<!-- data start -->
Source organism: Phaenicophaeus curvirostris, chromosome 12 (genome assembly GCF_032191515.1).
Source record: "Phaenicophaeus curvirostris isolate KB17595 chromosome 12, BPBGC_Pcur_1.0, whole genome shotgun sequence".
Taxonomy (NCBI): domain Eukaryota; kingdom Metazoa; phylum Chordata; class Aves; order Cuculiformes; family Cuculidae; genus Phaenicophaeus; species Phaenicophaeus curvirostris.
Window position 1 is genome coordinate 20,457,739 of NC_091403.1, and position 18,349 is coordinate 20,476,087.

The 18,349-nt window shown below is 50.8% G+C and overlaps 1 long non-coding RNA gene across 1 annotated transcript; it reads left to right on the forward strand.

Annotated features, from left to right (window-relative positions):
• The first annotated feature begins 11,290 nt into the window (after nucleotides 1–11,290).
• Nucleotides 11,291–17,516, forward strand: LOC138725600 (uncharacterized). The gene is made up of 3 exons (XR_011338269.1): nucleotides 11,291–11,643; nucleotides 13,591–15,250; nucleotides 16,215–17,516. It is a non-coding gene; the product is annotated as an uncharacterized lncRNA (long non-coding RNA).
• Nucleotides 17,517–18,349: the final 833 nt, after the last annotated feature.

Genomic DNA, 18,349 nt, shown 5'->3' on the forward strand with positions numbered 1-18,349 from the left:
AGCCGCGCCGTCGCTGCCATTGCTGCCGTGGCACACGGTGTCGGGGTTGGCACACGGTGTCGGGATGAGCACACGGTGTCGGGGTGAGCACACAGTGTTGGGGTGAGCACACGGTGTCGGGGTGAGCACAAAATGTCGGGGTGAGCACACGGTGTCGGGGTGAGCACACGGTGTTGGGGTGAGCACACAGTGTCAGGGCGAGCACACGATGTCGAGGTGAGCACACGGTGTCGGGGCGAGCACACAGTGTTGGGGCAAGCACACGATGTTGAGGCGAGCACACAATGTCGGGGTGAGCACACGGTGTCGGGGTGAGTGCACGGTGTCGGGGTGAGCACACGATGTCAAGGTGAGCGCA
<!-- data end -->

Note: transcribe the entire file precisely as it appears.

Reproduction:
Source organism: Phaenicophaeus curvirostris, chromosome 12 (genome assembly GCF_032191515.1).
Source record: "Phaenicophaeus curvirostris isolate KB17595 chromosome 12, BPBGC_Pcur_1.0, whole genome shotgun sequence".
Taxonomy (NCBI): domain Eukaryota; kingdom Metazoa; phylum Chordata; class Aves; order Cuculiformes; family Cuculidae; genus Phaenicophaeus; species Phaenicophaeus curvirostris.
Window position 1 is genome coordinate 20,457,739 of NC_091403.1, and position 18,349 is coordinate 20,476,087.

The 18,349-nt window shown below is 50.8% G+C and overlaps 1 long non-coding RNA gene across 1 annotated transcript; it reads left to right on the forward strand.

Annotated features, from left to right (window-relative positions):
• The first annotated feature begins 11,290 nt into the window (after nucleotides 1–11,290).
• Nucleotides 11,291–17,516, forward strand: LOC138725600 (uncharacterized). The gene is made up of 3 exons (XR_011338269.1): nucleotides 11,291–11,643; nucleotides 13,591–15,250; nucleotides 16,215–17,516. It is a non-coding gene; the product is annotated as an uncharacterized lncRNA (long non-coding RNA).
• Nucleotides 17,517–18,349: the final 833 nt, after the last annotated feature.

Genomic DNA, 18,349 nt, shown 5'->3' on the forward strand with positions numbered 1-18,349 from the left:
AGCCGCGCCGTCGCTGCCATTGCTGCCGTGGCACACGGTGTCGGGGTTGGCACACGGTGTCGGGATGAGCACACGGTGTCGGGGTGAGCACACAGTGTTGGGGTGAGCACACGGTGTCGGGGTGAGCACAAAATGTCGGGGTGAGCACACGGTGTCGGGGTGAGCACACGGTGTTGGGGTGAGCACACAGTGTCAGGGCGAGCACACGATGTCGAGGTGAGCACACGGTGTCGGGGCGAGCACACAGTGTTGGGGCAAGCACACGATGTTGAGGCGAGCACACAATGTCGGGGTGAGCACACGGTGTCGGGGTGAGTGCACGGTGTCGGGGTGAGCACACGATGTCAAGGTGAGCGCA